Prediction of Oscar's results is like predicting sunsets in a sunset. Sometimes you sit under a majestic rose-mauve skyline. Sometimes you penetrate a gray mass of flooded judgment. It's always different, but the unpredictability never changes. The Oscar's work the same way because something can happen when dealing with a small collection of private people who are seeking consensus on poorly defined notions of greatness. We use the Oscar not only to make the first draft of film history, but to emphasize which film or at least those who make film stand in their time. Last year's winner, Guillermo Del Toros The Watermelon quickly became a symbol of the outcast, a stamp of approval for the occupied believers who allow space in their lives for empathy in the face of inferiority. One year before it surpassed Barry Jenkins Moonlight huge odds of winning the biggest prize in film for a humble story of a gay American boy from a city in Florida, most people had never heard of ̵
Somehow, the Oscar's have become more predictable and more confused at the same time. The show's broadcast has disturbed in bad ideas for six consecutive months and did not find a single significant change that its members or fans of the Oscars in the public are considered acceptable. This despite falling ratings and an air of panic around the future of the show, and the movie writer is great. And so on Sunday night we at ABC's airwaves have a three-plus-hour show that sees 24 lucky winners receiving a small gold man's trophy and some songs and some montage to celebrate film history, and then we'll sleep and think about it next Marvel movie. It becomes the Oscars in all their faded and enchanting glory – a museum constructed and laid-off in real time.
But the prices are still the reason to tune in, because this is where something right and weird can happen. Last year, I blinked at zero hour and switched my best picture prediction from the water form to Get Out . It was a hopeless fit and a foolish one. I had imagined a world where Moonlight had changed everything that extroverted academic president Cheryl Boone Isaacs had moved membership so deeply that a new day was upon us. It was wrong and I was. It was chalk all the way down so much that I could correctly guess 21 of 24 and probably could have gotten a few more in there if I had saved the mood for one of those purple sunsets. This year's best image battle is the most open in recent memory. The nominees consist of a series of films that stand for all the stripes of modern moviedom: the relentless cartoon revolution ( Black Panther ); film star's dying art ( A star is born ); the unguarded bromantic problems image ( Green Book ); The Cockeyed Costume Drama ( The Favorite ); the political eye-poke ( Vice ); the main smacking biopic ( Bohemian Rhapsody ); "It's time!" participant ( BlacKkClansman ); and the auteurist tour de force ( Roma ). The subsequent stories write themselves. But what about the other awards – what will they tell about Hollywood and filmmaking? Here are my choices for Sunday night and some outrageous observations about what they could mean.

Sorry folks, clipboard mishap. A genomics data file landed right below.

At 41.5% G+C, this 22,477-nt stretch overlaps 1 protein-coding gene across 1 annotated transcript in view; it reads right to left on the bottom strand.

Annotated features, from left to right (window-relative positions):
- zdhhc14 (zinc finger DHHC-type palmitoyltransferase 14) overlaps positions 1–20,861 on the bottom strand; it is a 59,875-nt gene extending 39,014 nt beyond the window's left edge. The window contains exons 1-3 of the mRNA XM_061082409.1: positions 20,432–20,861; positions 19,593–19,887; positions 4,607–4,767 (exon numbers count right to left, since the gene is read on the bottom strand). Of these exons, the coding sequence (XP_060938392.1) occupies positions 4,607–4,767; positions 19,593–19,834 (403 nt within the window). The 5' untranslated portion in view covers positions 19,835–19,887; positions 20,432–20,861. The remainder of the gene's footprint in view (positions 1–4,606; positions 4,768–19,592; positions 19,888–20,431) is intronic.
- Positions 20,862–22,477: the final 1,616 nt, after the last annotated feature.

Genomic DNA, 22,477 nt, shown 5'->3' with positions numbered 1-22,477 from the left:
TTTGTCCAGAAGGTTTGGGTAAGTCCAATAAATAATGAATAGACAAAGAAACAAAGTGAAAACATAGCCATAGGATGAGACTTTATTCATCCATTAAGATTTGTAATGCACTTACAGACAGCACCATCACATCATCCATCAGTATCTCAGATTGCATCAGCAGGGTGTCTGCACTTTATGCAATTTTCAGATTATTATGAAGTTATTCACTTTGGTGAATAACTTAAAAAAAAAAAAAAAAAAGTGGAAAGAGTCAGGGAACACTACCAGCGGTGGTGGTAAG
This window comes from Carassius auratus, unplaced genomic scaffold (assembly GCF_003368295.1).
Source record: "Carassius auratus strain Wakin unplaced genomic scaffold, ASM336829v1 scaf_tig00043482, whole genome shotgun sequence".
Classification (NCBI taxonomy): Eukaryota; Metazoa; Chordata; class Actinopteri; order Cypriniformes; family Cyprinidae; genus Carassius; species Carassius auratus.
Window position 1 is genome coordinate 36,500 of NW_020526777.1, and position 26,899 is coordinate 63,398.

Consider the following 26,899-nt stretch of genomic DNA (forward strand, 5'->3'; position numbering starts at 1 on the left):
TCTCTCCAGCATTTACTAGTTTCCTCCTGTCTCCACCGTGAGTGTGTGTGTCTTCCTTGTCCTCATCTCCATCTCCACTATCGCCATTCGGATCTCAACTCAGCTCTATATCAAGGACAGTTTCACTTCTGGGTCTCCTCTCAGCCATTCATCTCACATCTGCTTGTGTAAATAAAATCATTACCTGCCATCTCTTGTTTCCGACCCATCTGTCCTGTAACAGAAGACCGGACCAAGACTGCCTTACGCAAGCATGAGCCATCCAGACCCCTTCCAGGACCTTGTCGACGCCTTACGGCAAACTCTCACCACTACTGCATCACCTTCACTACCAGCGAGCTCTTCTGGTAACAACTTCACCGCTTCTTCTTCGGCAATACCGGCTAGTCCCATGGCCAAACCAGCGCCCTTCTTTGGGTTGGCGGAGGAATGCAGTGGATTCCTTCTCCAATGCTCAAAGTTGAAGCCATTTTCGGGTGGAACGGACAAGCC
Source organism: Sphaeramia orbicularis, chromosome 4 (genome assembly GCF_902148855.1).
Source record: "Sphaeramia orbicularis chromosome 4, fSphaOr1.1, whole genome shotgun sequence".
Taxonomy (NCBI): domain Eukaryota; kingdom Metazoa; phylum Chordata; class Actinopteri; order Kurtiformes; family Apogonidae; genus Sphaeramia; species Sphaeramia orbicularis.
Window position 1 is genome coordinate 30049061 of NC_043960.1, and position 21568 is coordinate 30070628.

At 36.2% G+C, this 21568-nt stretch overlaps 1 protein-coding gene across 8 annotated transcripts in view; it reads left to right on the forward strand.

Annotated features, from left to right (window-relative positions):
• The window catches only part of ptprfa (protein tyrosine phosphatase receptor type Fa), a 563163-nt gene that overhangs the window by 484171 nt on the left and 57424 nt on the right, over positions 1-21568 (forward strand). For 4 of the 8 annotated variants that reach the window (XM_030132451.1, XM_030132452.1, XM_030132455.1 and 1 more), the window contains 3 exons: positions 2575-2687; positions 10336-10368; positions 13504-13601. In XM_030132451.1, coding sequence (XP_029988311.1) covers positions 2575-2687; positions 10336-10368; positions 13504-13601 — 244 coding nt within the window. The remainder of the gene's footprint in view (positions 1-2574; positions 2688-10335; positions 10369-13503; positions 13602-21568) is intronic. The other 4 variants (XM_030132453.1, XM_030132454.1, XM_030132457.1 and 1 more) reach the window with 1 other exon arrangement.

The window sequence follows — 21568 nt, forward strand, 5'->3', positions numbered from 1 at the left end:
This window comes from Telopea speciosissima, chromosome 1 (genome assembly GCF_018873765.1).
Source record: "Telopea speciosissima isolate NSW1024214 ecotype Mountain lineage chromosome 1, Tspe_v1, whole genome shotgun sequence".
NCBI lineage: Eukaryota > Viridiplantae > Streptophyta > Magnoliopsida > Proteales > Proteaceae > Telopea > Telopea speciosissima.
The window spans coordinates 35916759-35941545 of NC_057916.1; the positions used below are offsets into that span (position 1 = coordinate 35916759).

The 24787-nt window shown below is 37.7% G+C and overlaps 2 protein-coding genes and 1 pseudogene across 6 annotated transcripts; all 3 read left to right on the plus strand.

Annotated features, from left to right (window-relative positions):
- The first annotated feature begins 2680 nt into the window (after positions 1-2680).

Avengers: Infinity War Dan DeLeeuw, Kelly Port, Russell Earl and Dan Sudick
Christopher Robin Christopher Lawrence, Michael Eames, Theo Jones and Chris Corbould
First Man Paul Lambert, Ian Hunter, Tristan Myles and JD Schwalm Ready Player One Roger Guyett, Grady Cofer, Matthew E. Butler and David Shirk
Solo: And Star Wars Story Rob Bredow , Patrick Tubach, Neal Scanlan and Dominic Tuohy
The Pick: Avengers: Infinity War
The Point: A Marvel movie that wins a prize for special effects feels like a humble way to kick predictions, but as a friend recently pointed out, the big, stupid, dominant action franchises almost never win in this category last year took the elegant Blade Runner 2049 this category and beyond winne rs Life of Pi Ex Machina and Hugo . In some respects, the visual effects of voters have been a bulwark against the intrusion of mega-franchises. A superhero film has not won since 2004's Spider-Man 2 . Infinity War has had the smart money for several months, but if First Man sneaks up and snags this, it will not be the anesthetic some tell you.
Makeup and Hairstyling  Border Göran Lundström and Pamela Goldammer
Mary Queen of Scots Jenny Shircore, Marc Pilcher and Jessica Brooks
Vice Greg Cannom, Kate Biscoe and Patricia Dehaney  The Pick: Vice
Point: Cannom is one of the most recognized unknown names outside of academic circles. A Sunday win – highly favored – would give him four statuettes and rarely put him in the company of names like Katharine Hepburn and John Ford. Cannom has been working on makeup for almost 40 years and logged on Michael Jackson's "Thriller" video, Nightmare on Elm Street 3 and Big Top Pee-wee before winning his first Oscar for 1993's wife. Doubtfire . Don't stop dreaming.
Animated Short Film
A Little Step